From the moment it premiered in early 2012, there has always been a lot of chatter around Girls, the zeitgeist-capturing comedy from Lena Dunham which returned for its third season this week.
The shows' detractors often point at the odd writing choices, or lack of racial diversity on the show, or the superfluous and gratuitous nudity - one journalist caused a stir at a recent TCA press tour panel after telling Dunham that "I don't get the purpose of all the nudity on the show ... your character is often nude at random times for no reason."
Dunham replied that the nudity is "a realistic expression of what it's like to be alive," before adding "if you're not into me, that's your problem".
And on some level, I think that should be the catch-cry for the entire show: as writer, star, producer, creator and director, Lena Dunham is presenting a show that captures the world as she sees it - if you're not into it, that's your problem.
The show is ostensibly a representation of Dunham's view of the world, not a broad view of the world.
Yet, the third season of the show (Thursdays, 8.30pm, SoHo) might be its broadest and most accessible season yet, judging from the first two episodes. We catch up with the girls, and guys of Girls, in the wake of events that ended season two.
Hannah (Dunham) and Adam (Adam Driver) are in some semblance of domestic bliss, enjoying a kind of symbiotic relationship based on mutual reliance and a "keep moving forward" mentality. Even an emotionally jarring - but riotously funny - run-in with Adam's season two girlfriend Natalia and a friend (played by Shiri Appleby and Amy Schumer), which opened the new season, can't kill the buzz the two have got going on.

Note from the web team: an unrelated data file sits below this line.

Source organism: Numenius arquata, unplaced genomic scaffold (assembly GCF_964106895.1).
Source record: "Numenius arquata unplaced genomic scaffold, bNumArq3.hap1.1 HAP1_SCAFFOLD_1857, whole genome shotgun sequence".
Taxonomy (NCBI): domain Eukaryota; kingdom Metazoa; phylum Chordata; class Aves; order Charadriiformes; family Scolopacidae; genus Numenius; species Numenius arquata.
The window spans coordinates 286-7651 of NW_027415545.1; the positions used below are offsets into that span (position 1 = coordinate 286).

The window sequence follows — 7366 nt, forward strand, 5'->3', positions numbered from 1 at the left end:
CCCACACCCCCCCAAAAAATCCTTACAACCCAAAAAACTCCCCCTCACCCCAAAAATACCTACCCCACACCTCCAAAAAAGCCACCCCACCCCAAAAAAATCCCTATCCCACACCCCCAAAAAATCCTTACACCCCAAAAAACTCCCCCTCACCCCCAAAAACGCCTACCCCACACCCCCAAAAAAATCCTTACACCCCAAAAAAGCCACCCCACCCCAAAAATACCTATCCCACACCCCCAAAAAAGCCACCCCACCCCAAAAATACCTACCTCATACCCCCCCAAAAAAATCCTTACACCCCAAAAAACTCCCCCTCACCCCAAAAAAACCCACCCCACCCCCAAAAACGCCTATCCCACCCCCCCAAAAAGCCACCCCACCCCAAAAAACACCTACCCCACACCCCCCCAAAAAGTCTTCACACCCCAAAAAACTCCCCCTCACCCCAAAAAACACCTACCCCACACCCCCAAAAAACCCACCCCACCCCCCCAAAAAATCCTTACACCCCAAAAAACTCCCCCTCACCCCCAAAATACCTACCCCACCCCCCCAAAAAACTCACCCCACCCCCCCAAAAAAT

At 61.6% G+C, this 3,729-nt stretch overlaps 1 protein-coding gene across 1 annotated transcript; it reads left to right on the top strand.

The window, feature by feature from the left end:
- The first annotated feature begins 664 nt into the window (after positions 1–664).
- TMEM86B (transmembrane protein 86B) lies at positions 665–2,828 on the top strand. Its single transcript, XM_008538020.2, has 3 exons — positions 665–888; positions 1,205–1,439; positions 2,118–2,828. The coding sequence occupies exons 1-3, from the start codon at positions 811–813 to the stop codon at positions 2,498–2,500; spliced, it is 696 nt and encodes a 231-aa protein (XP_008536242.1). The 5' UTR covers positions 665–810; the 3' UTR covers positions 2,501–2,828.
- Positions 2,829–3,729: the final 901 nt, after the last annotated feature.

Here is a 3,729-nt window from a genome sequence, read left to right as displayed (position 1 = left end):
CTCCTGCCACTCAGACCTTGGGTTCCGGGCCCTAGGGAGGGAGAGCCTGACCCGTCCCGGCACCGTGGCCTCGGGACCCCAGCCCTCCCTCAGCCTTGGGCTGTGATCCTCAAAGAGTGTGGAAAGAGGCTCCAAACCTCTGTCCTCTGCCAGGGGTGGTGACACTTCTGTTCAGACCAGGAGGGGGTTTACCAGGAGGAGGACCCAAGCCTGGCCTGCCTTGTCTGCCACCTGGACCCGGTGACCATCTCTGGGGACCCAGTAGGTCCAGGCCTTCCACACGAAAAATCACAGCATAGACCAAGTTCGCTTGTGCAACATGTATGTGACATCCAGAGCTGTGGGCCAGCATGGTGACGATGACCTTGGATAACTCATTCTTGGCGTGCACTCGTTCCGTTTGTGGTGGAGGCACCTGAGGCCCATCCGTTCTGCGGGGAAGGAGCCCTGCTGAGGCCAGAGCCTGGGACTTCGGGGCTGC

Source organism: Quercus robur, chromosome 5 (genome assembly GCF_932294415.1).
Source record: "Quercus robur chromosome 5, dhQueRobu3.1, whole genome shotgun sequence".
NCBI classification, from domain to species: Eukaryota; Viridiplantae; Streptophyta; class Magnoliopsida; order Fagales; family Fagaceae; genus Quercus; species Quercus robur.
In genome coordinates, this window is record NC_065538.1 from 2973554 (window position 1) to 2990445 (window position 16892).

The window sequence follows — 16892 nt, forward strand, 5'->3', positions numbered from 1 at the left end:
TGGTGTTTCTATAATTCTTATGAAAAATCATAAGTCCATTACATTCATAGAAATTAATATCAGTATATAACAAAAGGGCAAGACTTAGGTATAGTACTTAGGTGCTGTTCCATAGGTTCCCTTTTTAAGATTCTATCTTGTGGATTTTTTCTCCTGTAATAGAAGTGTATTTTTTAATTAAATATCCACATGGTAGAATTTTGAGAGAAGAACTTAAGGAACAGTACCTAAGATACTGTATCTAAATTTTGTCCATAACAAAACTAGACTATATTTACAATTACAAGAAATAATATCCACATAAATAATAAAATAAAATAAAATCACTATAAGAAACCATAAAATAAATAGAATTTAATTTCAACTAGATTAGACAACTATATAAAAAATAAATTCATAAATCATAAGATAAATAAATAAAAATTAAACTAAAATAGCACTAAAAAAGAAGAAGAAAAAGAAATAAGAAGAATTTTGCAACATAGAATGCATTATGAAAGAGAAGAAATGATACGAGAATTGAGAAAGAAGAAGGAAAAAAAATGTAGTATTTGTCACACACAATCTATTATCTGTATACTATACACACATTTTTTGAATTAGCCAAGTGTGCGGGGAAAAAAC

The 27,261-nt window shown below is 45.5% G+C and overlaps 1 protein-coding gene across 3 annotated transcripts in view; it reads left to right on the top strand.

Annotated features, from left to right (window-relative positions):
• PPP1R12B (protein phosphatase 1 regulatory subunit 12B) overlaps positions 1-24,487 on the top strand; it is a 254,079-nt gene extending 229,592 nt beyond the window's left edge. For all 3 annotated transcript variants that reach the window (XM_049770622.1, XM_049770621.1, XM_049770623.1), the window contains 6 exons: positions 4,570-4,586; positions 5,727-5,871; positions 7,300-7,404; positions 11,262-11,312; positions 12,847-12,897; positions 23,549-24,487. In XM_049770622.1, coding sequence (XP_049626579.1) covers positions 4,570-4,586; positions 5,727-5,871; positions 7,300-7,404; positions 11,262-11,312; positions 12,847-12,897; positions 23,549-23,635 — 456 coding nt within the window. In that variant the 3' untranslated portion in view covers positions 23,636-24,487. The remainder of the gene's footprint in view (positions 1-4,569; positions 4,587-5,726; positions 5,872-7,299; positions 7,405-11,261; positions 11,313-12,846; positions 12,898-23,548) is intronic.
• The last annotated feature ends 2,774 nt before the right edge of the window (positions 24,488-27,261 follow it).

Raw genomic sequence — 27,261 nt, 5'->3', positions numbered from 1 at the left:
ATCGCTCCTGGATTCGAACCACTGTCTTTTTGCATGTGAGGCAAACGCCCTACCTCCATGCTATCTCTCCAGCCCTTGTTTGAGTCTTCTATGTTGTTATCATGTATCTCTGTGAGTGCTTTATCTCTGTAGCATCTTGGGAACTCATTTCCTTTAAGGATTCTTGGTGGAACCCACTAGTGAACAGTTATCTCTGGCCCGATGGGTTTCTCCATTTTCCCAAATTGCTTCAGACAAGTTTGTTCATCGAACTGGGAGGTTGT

By the time Adam calls Hannah his "best friend" in the middle of the second episode, you start to suspect the pair might be in this for the long haul.
Marnie (Allison Williams) and Shoshanna (Zosia Mamet) don't get a lot to do in the early going, with both characters recovering from their recent breakups from Charlie and Ray, respectively.
The best material of the opening episodes actually involves Jessa (Jemima Kirke), who starts the season in rehab - explaining her absence during the latter stages of season two - and under a man ban, thanks to "fraternising" with the opposite sex and causing a multitude of problems during group therapy sessions.
Kirke does a great job in the scenes, perfectly encapsulating Jessa's philosophical outlook despite the characters' obvious world-weariness, and gets to play with some high-profile guest stars in Richard E Grant and Danielle Brooks; Brit star Grant gets up to mischief and challenges Jessa's thinking, while Brooks - best known as Taystee on Orange Is The New Black - unwittingly becomes a target in those group sessions.
While the early episodes of season three do deal with some heavy subject matter, they also manage to be the lightest and funniest episodes of the show in some time without undermining the serious nature of the story, a perfect balance between the laughs that we know the show is capable of and the more dramatic fare Dunham likes to tackle.
The second episode, in which Hannah, Adam and Shoshanna take a road trip to collect Jessa from rehab, might be the most entertaining half hour of Girls to date, whether it's Shoshanna buying a rocking chair as a souvenir, or Hannah trying to explain Truth Or Dare to a bewildered Adam, or Shosh exclaiming, "If they have turkey bacon here, I will be very surprised".
And it still manages to end on an emotional note; the final scene, in which a reunited Hannah and Jessa share the back seat back to New York, is all kinds of heart-warming.
Dunham also turns in some of her best work as a director. These are two extremely tight, consistent episodes, firing on all cylinders, and a welcome return for a show that has been patchy over its first two years. Hopefully this is a sign that Girls has taken a leap forward, creatively speaking.
I'm looking forward to seeing the rest of the season unfold.
* Did you catch the season premiere of Girls? What did you think?